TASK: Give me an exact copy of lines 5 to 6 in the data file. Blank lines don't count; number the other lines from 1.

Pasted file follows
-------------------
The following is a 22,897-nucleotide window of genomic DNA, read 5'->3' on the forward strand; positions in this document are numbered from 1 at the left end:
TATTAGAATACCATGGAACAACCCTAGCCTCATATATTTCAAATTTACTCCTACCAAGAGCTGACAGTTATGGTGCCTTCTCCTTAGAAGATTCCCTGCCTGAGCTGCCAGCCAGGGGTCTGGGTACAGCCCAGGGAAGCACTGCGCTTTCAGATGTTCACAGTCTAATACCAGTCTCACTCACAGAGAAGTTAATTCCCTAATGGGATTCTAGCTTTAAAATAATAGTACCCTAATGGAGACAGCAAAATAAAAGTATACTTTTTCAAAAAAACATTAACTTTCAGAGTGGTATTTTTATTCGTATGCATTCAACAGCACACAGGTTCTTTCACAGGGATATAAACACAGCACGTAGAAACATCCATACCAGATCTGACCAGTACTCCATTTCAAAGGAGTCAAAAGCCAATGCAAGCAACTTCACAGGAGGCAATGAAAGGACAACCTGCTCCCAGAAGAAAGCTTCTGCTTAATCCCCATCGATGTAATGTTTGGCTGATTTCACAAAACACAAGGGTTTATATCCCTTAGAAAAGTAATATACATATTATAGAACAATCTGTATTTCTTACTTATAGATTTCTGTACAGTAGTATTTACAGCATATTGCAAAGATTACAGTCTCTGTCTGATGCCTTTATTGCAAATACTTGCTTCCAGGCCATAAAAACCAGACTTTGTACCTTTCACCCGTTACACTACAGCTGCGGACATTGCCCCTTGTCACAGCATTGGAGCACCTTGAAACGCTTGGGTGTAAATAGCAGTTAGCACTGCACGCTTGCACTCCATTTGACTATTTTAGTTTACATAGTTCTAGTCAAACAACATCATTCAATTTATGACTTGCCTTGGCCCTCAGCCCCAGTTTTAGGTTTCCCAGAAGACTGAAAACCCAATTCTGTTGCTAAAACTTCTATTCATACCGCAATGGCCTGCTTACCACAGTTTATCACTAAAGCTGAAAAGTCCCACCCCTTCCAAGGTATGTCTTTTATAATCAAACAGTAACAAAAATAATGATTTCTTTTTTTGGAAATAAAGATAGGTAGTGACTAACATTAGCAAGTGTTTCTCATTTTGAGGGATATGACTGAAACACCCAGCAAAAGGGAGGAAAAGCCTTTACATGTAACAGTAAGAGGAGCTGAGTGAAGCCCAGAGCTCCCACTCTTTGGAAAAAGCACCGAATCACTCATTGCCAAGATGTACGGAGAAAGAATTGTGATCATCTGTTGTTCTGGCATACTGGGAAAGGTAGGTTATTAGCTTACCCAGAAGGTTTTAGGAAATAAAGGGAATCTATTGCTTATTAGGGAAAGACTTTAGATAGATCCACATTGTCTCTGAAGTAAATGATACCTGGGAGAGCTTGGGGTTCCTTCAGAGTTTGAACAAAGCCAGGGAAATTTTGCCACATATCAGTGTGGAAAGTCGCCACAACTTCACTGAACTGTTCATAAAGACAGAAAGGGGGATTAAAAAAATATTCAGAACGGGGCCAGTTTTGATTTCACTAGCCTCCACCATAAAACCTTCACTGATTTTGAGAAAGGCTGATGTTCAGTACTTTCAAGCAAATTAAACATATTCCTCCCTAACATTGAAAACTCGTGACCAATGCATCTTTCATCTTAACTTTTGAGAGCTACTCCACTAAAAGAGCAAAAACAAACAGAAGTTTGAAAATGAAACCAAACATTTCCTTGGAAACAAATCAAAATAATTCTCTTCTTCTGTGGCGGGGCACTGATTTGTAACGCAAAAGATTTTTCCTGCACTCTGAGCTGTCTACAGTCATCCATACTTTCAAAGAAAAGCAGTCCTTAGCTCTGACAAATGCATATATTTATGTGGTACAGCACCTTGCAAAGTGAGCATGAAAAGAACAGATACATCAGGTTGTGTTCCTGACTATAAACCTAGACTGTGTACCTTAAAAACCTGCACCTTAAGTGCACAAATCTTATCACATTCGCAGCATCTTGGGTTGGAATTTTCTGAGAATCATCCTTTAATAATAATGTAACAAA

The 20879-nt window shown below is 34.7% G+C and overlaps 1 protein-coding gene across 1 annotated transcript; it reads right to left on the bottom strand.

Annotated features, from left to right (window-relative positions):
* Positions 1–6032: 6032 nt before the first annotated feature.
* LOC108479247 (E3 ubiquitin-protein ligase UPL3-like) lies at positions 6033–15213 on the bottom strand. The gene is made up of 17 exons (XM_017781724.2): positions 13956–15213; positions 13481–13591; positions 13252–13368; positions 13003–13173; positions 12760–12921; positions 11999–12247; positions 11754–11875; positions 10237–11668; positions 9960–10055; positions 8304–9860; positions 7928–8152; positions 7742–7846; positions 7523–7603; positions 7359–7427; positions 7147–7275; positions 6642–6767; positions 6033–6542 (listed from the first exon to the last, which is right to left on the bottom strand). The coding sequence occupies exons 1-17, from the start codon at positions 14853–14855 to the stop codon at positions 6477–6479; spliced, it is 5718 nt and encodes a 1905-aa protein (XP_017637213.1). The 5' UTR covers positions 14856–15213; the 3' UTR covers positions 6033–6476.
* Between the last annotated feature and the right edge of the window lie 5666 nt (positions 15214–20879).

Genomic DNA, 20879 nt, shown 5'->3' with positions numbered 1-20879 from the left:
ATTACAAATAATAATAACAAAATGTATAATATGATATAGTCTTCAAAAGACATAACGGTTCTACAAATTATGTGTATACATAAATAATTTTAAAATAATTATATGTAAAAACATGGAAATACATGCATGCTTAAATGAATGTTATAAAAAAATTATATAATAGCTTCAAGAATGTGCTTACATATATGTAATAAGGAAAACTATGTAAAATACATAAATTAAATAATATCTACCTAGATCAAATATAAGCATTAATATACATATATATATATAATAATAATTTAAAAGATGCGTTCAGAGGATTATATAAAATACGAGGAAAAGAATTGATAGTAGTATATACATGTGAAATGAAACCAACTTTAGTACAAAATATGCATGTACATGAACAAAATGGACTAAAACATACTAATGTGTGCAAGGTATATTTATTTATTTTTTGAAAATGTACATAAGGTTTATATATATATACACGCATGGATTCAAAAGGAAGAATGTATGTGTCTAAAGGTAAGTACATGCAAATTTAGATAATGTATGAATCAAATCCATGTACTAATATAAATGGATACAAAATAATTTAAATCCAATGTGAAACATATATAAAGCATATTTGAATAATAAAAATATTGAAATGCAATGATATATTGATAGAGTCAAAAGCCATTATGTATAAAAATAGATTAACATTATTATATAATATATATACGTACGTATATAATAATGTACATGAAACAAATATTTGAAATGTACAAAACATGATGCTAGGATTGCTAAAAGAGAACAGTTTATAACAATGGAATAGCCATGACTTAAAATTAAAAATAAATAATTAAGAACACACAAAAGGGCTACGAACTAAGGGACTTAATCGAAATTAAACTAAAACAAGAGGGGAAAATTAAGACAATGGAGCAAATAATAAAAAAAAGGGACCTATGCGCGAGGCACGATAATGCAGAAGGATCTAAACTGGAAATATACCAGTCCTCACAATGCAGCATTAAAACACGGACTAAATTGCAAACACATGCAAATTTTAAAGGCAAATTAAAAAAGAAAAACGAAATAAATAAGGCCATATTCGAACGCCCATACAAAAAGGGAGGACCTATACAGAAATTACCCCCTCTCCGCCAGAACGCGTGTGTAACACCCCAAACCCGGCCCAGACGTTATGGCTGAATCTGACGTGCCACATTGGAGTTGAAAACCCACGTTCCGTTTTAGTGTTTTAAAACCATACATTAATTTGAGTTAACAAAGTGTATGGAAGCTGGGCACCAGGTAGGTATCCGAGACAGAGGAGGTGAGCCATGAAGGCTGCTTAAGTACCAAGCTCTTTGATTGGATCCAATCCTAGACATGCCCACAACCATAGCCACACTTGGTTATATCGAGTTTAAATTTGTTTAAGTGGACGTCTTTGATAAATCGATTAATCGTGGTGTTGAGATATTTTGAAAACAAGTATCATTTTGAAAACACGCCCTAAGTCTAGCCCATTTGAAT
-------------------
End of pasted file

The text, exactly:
* Positions 1–6032: 6032 nt before the first annotated feature.
* LOC108479247 (E3 ubiquitin-protein ligase UPL3-like) lies at positions 6033–15213 on the bottom strand. The gene is made up of 17 exons (XM_017781724.2): positions 13956–15213; positions 13481–13591; positions 13252–13368; positions 13003–13173; positions 12760–12921; positions 11999–12247; positions 11754–11875; positions 10237–11668; positions 9960–10055; positions 8304–9860; positions 7928–8152; positions 7742–7846; positions 7523–7603; positions 7359–7427; positions 7147–7275; positions 6642–6767; positions 6033–6542 (listed from the first exon to the last, which is right to left on the bottom strand). The coding sequence occupies exons 1-17, from the start codon at positions 14853–14855 to the stop codon at positions 6477–6479; spliced, it is 5718 nt and encodes a 1905-aa protein (XP_017637213.1). The 5' UTR covers positions 14856–15213; the 3' UTR covers positions 6033–6476.